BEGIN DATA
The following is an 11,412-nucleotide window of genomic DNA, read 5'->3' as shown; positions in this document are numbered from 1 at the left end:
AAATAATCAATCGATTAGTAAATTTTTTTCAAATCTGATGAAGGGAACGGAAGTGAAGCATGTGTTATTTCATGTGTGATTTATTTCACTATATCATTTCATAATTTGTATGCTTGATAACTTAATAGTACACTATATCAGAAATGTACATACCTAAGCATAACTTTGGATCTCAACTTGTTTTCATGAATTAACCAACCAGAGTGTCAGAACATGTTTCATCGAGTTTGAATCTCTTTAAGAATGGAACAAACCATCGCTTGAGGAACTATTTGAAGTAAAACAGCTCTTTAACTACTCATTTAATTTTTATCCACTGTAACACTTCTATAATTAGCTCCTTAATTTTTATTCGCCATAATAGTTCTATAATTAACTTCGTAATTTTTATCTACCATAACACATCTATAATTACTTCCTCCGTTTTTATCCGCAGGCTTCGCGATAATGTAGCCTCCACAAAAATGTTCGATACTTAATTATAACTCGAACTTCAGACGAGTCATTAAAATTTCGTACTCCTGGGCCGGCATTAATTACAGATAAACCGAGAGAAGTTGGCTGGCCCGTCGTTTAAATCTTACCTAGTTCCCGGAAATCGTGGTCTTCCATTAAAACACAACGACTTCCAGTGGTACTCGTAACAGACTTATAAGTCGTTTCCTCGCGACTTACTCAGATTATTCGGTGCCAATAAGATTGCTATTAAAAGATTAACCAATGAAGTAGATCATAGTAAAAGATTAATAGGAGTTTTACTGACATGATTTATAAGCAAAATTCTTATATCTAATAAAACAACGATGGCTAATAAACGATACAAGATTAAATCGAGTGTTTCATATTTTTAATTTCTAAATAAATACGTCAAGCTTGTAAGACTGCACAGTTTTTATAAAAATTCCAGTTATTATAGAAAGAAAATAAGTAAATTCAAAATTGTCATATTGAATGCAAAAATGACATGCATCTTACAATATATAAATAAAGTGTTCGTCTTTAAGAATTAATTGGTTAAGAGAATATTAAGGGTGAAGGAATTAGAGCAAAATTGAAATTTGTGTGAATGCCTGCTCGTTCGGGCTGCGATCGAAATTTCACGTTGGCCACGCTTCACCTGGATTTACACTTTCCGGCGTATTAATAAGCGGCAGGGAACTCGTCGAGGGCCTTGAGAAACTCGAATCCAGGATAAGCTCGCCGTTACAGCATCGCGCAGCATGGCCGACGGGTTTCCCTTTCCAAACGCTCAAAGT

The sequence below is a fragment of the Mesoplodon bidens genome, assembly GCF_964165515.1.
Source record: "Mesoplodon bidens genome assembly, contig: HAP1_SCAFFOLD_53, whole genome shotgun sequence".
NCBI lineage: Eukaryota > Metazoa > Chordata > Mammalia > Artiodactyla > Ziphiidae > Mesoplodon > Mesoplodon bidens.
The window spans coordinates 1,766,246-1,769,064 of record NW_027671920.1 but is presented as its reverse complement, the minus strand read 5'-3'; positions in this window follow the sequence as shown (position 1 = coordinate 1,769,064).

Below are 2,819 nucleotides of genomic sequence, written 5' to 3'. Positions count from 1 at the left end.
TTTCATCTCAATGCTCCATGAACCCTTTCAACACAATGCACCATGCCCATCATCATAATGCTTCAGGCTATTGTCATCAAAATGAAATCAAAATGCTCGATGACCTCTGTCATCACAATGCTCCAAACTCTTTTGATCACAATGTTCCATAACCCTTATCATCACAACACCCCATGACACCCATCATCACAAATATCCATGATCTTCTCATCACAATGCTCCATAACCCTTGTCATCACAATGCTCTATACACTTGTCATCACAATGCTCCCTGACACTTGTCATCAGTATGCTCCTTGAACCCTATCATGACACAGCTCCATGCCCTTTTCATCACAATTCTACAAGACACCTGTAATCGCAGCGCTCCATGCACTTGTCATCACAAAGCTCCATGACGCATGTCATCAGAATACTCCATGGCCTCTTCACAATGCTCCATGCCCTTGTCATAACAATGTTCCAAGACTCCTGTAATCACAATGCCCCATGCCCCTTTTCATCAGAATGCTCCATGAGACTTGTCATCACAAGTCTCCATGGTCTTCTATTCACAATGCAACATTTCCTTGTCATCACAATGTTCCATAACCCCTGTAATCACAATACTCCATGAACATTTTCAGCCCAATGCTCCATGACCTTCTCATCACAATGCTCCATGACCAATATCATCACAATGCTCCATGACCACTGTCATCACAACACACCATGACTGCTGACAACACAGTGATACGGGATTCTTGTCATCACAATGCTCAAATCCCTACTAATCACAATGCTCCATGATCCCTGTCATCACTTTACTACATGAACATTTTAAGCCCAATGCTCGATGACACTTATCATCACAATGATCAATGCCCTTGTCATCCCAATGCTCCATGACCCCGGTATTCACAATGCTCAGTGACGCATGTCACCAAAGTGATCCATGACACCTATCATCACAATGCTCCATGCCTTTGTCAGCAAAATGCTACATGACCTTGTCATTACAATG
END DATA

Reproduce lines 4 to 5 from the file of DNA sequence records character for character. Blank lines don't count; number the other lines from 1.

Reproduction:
Source record: "Mesoplodon bidens genome assembly, contig: HAP1_SCAFFOLD_53, whole genome shotgun sequence".
NCBI lineage: Eukaryota > Metazoa > Chordata > Mammalia > Artiodactyla > Ziphiidae > Mesoplodon > Mesoplodon bidens.